Skinput

ABSTRACT

Skinput is an input technology that uses bio-acoustics sensing to localize finger taps on the skin. When augmented with a pico projector, the device can provide a direct manipulation, graphical user interface on the body. The technology was developed by Chris Harrison, Desney Tan and Dan Morris at Microsoft Research’s Computational User experience Group.

Skinput represents one way to decouple input from electronic devices with the aim of allowing devices to become smaller without simultaneously shrinking the surface area on which input can be performed. While other systems, like Sixth sense have attempted this with computer vision, Skinput employs acoustics, which take the advantage of the human body’s natural sound conductive properties. This allows the body to be annexed as an input surface without the need for the skin to be invasively instrumented with sensors, tracking, markers, or other items.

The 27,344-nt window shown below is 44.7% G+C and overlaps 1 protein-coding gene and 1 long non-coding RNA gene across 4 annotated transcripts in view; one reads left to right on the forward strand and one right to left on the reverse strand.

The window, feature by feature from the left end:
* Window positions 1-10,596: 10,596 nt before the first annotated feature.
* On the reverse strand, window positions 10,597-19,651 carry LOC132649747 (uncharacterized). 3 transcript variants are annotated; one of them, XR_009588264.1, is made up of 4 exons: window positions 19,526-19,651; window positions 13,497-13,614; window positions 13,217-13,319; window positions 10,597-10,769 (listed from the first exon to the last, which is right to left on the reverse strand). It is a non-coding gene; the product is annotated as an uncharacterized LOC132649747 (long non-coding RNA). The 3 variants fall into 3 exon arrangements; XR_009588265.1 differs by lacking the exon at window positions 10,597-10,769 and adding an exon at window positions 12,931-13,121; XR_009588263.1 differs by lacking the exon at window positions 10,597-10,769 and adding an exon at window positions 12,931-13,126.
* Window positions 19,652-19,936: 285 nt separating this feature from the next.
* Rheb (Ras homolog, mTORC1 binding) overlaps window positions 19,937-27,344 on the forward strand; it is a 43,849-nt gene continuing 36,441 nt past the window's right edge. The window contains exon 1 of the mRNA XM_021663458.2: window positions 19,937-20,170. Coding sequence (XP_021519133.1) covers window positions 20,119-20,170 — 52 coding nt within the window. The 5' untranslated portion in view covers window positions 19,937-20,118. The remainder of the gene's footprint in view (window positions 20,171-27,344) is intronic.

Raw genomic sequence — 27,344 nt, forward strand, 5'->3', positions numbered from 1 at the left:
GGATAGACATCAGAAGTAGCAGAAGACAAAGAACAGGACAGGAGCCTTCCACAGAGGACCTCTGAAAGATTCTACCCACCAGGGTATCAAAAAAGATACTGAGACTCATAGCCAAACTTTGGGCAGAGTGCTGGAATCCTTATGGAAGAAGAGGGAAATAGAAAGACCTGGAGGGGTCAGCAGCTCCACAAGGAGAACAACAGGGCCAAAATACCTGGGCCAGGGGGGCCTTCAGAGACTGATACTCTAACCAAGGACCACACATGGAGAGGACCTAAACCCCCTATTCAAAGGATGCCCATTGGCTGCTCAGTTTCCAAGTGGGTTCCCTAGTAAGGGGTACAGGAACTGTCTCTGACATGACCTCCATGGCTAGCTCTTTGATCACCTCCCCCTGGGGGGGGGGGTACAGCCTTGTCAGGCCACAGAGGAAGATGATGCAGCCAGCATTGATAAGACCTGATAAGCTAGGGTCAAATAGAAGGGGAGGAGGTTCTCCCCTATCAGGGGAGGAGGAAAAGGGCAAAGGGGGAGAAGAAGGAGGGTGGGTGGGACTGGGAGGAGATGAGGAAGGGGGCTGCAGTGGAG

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The Artificial Brain

ABSTRACT


We have always been interested in the notion of consciousness fact, which is, for us, the fact that an individual endowed with a brain can think of something related to his position in the world right here right now. It is not about the continuity, or the performance, nor the profoundness of the thought, but it is about thinking of something in a knowable manner and which can be specified from a linguistic or mathematical angle, without it being an automatic and predefined response to a given situation.